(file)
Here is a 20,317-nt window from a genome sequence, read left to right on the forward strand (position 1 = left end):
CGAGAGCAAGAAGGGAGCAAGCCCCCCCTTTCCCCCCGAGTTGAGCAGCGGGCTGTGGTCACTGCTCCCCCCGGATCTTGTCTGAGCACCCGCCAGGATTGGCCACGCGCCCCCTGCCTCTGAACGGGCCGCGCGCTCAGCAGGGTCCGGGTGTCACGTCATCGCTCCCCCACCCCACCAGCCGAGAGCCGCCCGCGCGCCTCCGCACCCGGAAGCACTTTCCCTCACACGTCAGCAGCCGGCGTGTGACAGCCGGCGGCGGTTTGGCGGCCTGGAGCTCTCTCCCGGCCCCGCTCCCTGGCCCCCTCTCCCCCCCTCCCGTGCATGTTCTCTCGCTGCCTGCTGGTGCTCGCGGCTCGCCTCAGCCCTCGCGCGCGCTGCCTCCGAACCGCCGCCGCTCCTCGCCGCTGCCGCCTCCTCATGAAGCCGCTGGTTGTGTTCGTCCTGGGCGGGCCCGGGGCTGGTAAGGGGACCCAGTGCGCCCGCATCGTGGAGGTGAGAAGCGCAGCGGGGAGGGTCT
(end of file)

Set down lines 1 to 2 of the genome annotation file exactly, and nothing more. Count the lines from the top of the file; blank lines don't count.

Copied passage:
Here is a 20,317-nt window from a genome sequence, read left to right on the forward strand (position 1 = left end):
CGAGAGCAAGAAGGGAGCAAGCCCCCCCTTTCCCCCCGAGTTGAGCAGCGGGCTGTGGTCACTGCTCCCCCCGGATCTTGTCTGAGCACCCGCCAGGATTGGCCACGCGCCCCCTGCCTCTGAACGGGCCGCGCGCTCAGCAGGGTCCGGGTGTCACGTCATCGCTCCCCCACCCCACCAGCCGAGAGCCGCCCGCGCGCCTCCGCACCCGGAAGCACTTTCCCTCACACGTCAGCAGCCGGCGTGTGACAGCCGGCGGCGGTTTGGCGGCCTGGAGCTCTCTCCCGGCCCCGCTCCCTGGCCCCCTCTCCCCCCCTCCCGTGCATGTTCTCTCGCTGCCTGCTGGTGCTCGCGGCTCGCCTCAGCCCTCGCGCGCGCTGCCTCCGAACCGCCGCCGCTCCTCGCCGCTGCCGCCTCCTCATGAAGCCGCTGGTTGTGTTCGTCCTGGGCGGGCCCGGGGCTGGTAAGGGGACCCAGTGCGCCCGCATCGTGGAGGTGAGAAGCGCAGCGGGGAGGGTCT